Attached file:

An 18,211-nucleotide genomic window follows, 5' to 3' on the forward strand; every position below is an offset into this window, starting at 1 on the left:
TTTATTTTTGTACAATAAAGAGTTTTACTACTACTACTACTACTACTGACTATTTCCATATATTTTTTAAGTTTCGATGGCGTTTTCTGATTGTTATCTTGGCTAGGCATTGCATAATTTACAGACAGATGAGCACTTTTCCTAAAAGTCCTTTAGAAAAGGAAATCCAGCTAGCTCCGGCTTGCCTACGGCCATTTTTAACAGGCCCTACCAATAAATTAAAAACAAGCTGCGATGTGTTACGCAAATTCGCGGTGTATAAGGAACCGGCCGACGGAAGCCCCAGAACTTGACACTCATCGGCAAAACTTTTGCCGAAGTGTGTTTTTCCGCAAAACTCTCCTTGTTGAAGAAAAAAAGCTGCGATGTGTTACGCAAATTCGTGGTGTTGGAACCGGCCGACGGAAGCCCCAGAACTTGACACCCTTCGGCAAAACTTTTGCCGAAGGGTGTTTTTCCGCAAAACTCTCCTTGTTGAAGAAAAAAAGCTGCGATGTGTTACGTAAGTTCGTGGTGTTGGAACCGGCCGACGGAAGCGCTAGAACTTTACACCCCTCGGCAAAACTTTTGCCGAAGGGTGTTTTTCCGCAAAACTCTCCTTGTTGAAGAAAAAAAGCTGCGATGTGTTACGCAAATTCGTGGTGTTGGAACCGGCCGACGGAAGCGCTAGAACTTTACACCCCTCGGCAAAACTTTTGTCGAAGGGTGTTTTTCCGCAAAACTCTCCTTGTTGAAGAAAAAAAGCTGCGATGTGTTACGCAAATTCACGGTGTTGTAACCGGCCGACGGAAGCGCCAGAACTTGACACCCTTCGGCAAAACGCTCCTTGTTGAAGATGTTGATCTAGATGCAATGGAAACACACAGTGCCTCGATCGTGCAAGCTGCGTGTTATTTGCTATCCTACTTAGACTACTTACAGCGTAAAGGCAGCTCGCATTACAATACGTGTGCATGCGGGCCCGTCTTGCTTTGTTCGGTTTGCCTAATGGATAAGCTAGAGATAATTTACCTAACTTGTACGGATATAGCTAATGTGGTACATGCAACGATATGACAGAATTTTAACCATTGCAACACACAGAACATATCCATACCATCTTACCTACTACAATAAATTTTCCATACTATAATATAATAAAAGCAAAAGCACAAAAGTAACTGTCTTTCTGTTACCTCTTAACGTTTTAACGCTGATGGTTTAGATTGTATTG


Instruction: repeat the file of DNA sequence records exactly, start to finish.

An 18,211-nucleotide genomic window follows, 5' to 3' on the forward strand; every position below is an offset into this window, starting at 1 on the left:
TTTATTTTTGTACAATAAAGAGTTTTACTACTACTACTACTACTACTGACTATTTCCATATATTTTTTAAGTTTCGATGGCGTTTTCTGATTGTTATCTTGGCTAGGCATTGCATAATTTACAGACAGATGAGCACTTTTCCTAAAAGTCCTTTAGAAAAGGAAATCCAGCTAGCTCCGGCTTGCCTACGGCCATTTTTAACAGGCCCTACCAATAAATTAAAAACAAGCTGCGATGTGTTACGCAAATTCGCGGTGTATAAGGAACCGGCCGACGGAAGCCCCAGAACTTGACACTCATCGGCAAAACTTTTGCCGAAGTGTGTTTTTCCGCAAAACTCTCCTTGTTGAAGAAAAAAAGCTGCGATGTGTTACGCAAATTCGTGGTGTTGGAACCGGCCGACGGAAGCCCCAGAACTTGACACCCTTCGGCAAAACTTTTGCCGAAGGGTGTTTTTCCGCAAAACTCTCCTTGTTGAAGAAAAAAAGCTGCGATGTGTTACGTAAGTTCGTGGTGTTGGAACCGGCCGACGGAAGCGCTAGAACTTTACACCCCTCGGCAAAACTTTTGCCGAAGGGTGTTTTTCCGCAAAACTCTCCTTGTTGAAGAAAAAAAGCTGCGATGTGTTACGCAAATTCGTGGTGTTGGAACCGGCCGACGGAAGCGCTAGAACTTTACACCCCTCGGCAAAACTTTTGTCGAAGGGTGTTTTTCCGCAAAACTCTCCTTGTTGAAGAAAAAAAGCTGCGATGTGTTACGCAAATTCACGGTGTTGTAACCGGCCGACGGAAGCGCCAGAACTTGACACCCTTCGGCAAAACGCTCCTTGTTGAAGATGTTGATCTAGATGCAATGGAAACACACAGTGCCTCGATCGTGCAAGCTGCGTGTTATTTGCTATCCTACTTAGACTACTTACAGCGTAAAGGCAGCTCGCATTACAATACGTGTGCATGCGGGCCCGTCTTGCTTTGTTCGGTTTGCCTAATGGATAAGCTAGAGATAATTTACCTAACTTGTACGGATATAGCTAATGTGGTACATGCAACGATATGACAGAATTTTAACCATTGCAACACACAGAACATATCCATACCATCTTACCTACTACAATAAATTTTCCATACTATAATATAATAAAAGCAAAAGCACAAAAGTAACTGTCTTTCTGTTACCTCTTAACGTTTTAACGCTGATGGTTTAGATTGTATTG